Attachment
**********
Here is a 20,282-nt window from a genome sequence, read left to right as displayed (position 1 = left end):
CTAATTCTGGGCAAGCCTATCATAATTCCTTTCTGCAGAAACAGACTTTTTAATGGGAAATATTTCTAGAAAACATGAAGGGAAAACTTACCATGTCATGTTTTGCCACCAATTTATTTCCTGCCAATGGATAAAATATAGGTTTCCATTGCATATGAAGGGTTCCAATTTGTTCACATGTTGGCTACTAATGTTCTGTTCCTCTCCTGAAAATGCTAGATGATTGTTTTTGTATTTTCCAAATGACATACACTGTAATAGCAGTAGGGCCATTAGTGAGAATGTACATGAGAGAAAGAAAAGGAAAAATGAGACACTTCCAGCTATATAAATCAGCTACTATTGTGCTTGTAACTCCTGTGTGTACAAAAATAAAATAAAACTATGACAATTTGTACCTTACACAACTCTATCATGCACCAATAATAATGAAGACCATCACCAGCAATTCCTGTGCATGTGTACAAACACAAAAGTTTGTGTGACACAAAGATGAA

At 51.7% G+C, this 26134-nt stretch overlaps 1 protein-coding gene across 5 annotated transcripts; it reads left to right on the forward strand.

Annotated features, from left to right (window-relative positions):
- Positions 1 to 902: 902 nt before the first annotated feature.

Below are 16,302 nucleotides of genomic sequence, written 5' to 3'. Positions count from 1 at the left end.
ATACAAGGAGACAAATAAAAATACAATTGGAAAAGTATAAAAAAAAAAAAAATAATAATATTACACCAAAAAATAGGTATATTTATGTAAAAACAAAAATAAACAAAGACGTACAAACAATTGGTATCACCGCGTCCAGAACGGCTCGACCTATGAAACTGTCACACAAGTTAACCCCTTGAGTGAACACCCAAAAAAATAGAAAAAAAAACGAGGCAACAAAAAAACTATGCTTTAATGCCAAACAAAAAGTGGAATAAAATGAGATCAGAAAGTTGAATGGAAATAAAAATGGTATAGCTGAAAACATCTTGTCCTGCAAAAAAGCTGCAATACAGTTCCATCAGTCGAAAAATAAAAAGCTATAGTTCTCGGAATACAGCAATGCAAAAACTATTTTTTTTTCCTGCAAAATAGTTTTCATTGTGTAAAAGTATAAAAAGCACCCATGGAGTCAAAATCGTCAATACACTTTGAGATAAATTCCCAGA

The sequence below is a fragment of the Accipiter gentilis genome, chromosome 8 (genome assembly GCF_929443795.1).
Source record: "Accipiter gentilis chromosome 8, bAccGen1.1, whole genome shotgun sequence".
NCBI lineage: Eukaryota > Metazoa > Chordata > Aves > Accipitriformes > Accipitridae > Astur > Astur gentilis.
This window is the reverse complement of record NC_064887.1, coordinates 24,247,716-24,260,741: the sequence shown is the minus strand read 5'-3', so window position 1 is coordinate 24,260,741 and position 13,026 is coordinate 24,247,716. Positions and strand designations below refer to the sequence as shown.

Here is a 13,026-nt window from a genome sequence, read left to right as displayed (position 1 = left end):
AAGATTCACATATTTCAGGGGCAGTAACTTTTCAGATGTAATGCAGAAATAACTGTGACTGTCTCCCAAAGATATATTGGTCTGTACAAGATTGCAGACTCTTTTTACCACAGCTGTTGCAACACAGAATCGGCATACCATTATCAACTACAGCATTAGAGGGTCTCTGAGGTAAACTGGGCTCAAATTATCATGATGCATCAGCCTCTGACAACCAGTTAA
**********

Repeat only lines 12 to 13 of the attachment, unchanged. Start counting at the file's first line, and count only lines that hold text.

Here is a 13,026-nt window from a genome sequence, read left to right as displayed (position 1 = left end):
AAGATTCACATATTTCAGGGGCAGTAACTTTTCAGATGTAATGCAGAAATAACTGTGACTGTCTCCCAAAGATATATTGGTCTGTACAAGATTGCAGACTCTTTTTACCACAGCTGTTGCAACACAGAATCGGCATACCATTATCAACTACAGCATTAGAGGGTCTCTGAGGTAAACTGGGCTCAAATTATCATGATGCATCAGCCTCTGACAACCAGTTAA